Who’s In – A position-by-position breakdown of the latest early entries
Bobby Reid (Oklahoma State) – A 20-game starter over parts of the last three seasons, Reid was supplanted by sophomore Zac Robinson two games into this season. Despite unwavering support from head coach Mike Gundy, Reid recently announced that he would leave Oklahoma State, but rather than transfer to another school, has decided to enter the NFL draft.
At 6-3, 235-pounds, Reid possesses above-average size and athleticism and has demonstrated the ability to improvise, but as an erratic passer, will not be drafted. He will likely receive training camp invites as an athlete, with the intention of moving to receiver.
Rashard Mendenhall (Illinois) – Scouts’ assessments of Mendenhall are not as clear-cut as one would expect. Mendenhall did cap his Big Ten Player of the Year campaign with a 155-yard rushing effort vs. USC in the Rose Bowl, but as a one-year starter operating out of an option offense remains somewhat of an unknown quantity.
Mendenhall boasts an impressive 6.5-yards per carry career average, and at 5-11, 224-pounds is a hard-charging, north-south runner. He possesses the balance to rarely go down on first contact, and a thick and powerful base and leg drive to charge through arm tackles. However, questions remain about Mendenhall’s ability to consistently catch the ball and whether fumbling issues that arose in 2006 have ceased. Also, as a running back in Illinois’ option offense, Mendenhall was the beneficiary of operating in space on the perimeter, and appears tight-hipped changing directions.
Currently, Mendenhall is projected as a late first-round pick, but must still time well at his pre-draft workouts. With the tremendous influx of junior running backs declaring for the draft, namely Darren McFadden (Arkansas), Jamaal Charles (Texas), and Kevin Smith (Central Florida), not to mention Jonathan Stewart (Oregon), and James Davis (Clemson) who are expected to declare, competition will be fierce and Mendenhall could slide into the second round.
Kevin Smith (Central Florida) – After recently declaring that he would return to school, Smith has instead opted to enter the draft. The nation’s leading rusher, Smith came within 61 yards of breaking Barry Sanders' D-IA single season rushing record. However, an absurd 450 carries this season likely made Smith’s decision to leave school easier, given the propensity of running backs to break down following 375-plus carry seasons.
Scouts will question his speed and consider that most of his production came against porous Conference USA defenses. However, as the only legitimate weapon on an equally porous UCF offense, Smith was a target week in and week out and still managed to dance through opposing secondaries. He currently projects as a third-round pick, again, given the influx of junior running back talent.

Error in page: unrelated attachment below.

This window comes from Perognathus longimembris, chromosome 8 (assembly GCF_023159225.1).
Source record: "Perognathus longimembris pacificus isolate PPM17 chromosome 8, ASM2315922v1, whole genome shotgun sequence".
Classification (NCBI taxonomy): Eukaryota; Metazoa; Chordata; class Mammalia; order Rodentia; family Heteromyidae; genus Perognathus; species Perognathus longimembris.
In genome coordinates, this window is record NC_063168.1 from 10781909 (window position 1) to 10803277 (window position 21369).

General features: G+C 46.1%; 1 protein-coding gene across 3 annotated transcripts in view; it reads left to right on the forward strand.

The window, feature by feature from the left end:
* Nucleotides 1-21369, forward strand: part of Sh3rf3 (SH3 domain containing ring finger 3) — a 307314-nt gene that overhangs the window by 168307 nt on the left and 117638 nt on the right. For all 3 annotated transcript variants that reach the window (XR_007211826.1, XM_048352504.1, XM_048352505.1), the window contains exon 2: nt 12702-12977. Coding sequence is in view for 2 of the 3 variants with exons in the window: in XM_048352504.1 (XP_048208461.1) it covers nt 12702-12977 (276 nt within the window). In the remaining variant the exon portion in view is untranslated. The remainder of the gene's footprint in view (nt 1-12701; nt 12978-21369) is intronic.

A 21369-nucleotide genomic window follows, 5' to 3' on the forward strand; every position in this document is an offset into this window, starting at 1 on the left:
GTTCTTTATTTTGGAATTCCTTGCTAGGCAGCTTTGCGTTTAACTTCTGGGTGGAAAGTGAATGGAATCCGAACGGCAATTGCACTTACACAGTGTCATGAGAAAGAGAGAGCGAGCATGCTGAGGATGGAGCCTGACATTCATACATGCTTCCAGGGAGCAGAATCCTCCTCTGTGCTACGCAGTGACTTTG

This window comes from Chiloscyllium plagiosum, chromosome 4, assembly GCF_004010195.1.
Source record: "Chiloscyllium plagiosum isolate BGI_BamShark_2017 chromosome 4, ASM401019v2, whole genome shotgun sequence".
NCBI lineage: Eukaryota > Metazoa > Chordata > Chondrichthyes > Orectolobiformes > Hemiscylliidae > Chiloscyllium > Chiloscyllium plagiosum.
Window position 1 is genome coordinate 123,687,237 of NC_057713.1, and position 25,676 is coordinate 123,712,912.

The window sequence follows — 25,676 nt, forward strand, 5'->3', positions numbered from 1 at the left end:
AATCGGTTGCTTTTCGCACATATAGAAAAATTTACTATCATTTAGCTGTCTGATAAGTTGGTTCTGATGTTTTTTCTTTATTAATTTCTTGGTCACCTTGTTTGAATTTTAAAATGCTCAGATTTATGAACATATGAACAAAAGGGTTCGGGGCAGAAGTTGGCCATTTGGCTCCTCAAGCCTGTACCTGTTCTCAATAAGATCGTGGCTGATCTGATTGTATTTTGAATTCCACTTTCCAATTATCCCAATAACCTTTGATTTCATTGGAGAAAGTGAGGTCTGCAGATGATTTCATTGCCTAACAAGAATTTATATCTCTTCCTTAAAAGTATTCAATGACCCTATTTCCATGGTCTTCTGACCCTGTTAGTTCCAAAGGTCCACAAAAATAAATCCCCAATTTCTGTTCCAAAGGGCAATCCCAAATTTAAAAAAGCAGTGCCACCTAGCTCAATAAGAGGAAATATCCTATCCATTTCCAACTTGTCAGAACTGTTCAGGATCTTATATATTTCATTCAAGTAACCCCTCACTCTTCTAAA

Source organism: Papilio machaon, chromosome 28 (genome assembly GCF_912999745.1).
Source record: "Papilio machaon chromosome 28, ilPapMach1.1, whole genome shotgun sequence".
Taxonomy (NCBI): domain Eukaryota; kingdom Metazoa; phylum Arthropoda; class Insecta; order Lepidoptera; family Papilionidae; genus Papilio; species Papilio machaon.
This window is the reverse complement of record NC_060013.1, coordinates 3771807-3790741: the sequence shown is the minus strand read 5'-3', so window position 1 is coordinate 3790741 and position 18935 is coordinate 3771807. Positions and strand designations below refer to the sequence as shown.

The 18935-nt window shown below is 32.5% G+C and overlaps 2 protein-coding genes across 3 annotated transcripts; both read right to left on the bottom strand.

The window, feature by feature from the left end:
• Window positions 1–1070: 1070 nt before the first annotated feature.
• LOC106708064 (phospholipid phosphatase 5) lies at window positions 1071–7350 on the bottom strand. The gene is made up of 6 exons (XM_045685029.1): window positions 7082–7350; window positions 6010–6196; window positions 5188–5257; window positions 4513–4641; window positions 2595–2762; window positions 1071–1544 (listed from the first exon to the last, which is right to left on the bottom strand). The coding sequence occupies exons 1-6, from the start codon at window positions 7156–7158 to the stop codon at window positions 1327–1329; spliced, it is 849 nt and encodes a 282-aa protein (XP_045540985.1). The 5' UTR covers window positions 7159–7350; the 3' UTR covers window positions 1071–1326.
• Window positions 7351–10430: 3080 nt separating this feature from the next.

Davone Bess (Hawaii) – Considered the most dangerous of Hawaii’s trio of productive receivers, the compact and quick-twitch Bess enters a receiver draft class void of top end talent. Texas senior Limas Sweed is the consensus top receiver, with blazing Houston senior Donnie Avery rising up the charts. Bess fits into that next tier of receivers, likely to be occupied by a “junior congregate” featuring DeSean Jackson (California) and Mario Manningham (Michigan) – neither of whom has yet to declare – amongst others.
Bess worked primarily underneath in Hawaii’s vaunted spread attack, and flashed impressive speed, agility, and ankle breaking moves, and was thus most dangerous after the catch. He projects as a slot, move-type receiver, similar to the way Pittsburgh utilizes Hines Ward, and is currently slotted for the second to third round.
James Hardy (Indiana) – The immensely talented former Hoosiers basketball player will take his game to the NFL gridiron. At 6-7, 220-pounds, Hardy is an obvious red-zone target, but also uniquely agile for his size and the best “hands catcher” in the draft. A constant work in progress, Hardy spent last off-season with NFL FS Darren Sharper and CB Ike Taylor to improve his route running. Hardy’s deficiency lies in his lack of speed, and as evidenced against Wisconsin’s Jack Ikegwuonu and Penn State’s Justin King (whom he still torched for 14 receptions, 142 yards and 2 TDs), he will struggle to separate downfield.
Hardy appears to have overcome a rough upbringing, which resulted in bouts of immaturity and a May 2006 arrest for domestic battery. Athletic ability and potential unquestioned, Hardy must foremost prove to NFL teams that stories lauding his transformation from malcontent to man are more fact than fiction. This aspect of his evaluation will ultimately determine whether he sneaks into the first round or falls into the second.
Devin Thomas (Michigan State) – In a conference featuring surefire first day picks, James Hardy and Mario Manningham, Thomas led the Big Ten in receiving yards. After starting just one game last season, the 6-2, 218-pound former JUCO transfer clearly burst onto the scene this season, amassing a school single-season record 1,260 receiving yards.
The muscle-bound Thomas is strong off the line and a capable downfield threat, but as evidenced in consecutive weeks vs. Purdue and Penn State, he must catch the ball more consistently.
Thomas is currently regarded as a first-day pick.